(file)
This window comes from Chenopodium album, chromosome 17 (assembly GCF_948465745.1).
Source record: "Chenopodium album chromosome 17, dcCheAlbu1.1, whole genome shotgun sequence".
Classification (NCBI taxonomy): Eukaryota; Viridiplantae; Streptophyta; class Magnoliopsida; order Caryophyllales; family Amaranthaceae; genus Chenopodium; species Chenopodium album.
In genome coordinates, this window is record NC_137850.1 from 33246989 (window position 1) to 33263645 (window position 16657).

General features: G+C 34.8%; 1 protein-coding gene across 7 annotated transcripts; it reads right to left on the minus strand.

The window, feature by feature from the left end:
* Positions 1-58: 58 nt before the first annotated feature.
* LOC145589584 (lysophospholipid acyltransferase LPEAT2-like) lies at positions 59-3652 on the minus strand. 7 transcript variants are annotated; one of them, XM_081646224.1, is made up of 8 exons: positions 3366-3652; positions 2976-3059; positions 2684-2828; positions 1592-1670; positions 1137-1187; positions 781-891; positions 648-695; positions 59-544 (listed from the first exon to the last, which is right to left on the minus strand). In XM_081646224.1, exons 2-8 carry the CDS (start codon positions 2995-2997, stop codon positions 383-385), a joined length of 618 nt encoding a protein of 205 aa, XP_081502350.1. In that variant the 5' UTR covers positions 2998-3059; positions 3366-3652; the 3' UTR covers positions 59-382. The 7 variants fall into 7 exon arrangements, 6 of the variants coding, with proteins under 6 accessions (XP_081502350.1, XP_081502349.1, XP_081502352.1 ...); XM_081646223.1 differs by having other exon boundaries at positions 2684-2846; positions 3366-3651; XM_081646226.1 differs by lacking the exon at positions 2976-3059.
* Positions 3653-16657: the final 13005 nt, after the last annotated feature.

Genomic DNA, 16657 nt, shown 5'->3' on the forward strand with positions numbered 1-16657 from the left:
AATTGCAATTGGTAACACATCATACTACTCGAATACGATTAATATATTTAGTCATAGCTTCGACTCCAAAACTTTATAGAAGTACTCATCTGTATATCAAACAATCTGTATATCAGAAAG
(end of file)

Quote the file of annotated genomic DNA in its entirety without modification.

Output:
This window comes from Chenopodium album, chromosome 17 (assembly GCF_948465745.1).
Source record: "Chenopodium album chromosome 17, dcCheAlbu1.1, whole genome shotgun sequence".
Classification (NCBI taxonomy): Eukaryota; Viridiplantae; Streptophyta; class Magnoliopsida; order Caryophyllales; family Amaranthaceae; genus Chenopodium; species Chenopodium album.
In genome coordinates, this window is record NC_137850.1 from 33246989 (window position 1) to 33263645 (window position 16657).

General features: G+C 34.8%; 1 protein-coding gene across 7 annotated transcripts; it reads right to left on the minus strand.

The window, feature by feature from the left end:
* Positions 1-58: 58 nt before the first annotated feature.
* LOC145589584 (lysophospholipid acyltransferase LPEAT2-like) lies at positions 59-3652 on the minus strand. 7 transcript variants are annotated; one of them, XM_081646224.1, is made up of 8 exons: positions 3366-3652; positions 2976-3059; positions 2684-2828; positions 1592-1670; positions 1137-1187; positions 781-891; positions 648-695; positions 59-544 (listed from the first exon to the last, which is right to left on the minus strand). In XM_081646224.1, exons 2-8 carry the CDS (start codon positions 2995-2997, stop codon positions 383-385), a joined length of 618 nt encoding a protein of 205 aa, XP_081502350.1. In that variant the 5' UTR covers positions 2998-3059; positions 3366-3652; the 3' UTR covers positions 59-382. The 7 variants fall into 7 exon arrangements, 6 of the variants coding, with proteins under 6 accessions (XP_081502350.1, XP_081502349.1, XP_081502352.1 ...); XM_081646223.1 differs by having other exon boundaries at positions 2684-2846; positions 3366-3651; XM_081646226.1 differs by lacking the exon at positions 2976-3059.
* Positions 3653-16657: the final 13005 nt, after the last annotated feature.

Genomic DNA, 16657 nt, shown 5'->3' on the forward strand with positions numbered 1-16657 from the left:
AATTGCAATTGGTAACACATCATACTACTCGAATACGATTAATATATTTAGTCATAGCTTCGACTCCAAAACTTTATAGAAGTACTCATCTGTATATCAAACAATCTGTATATCAGAAAG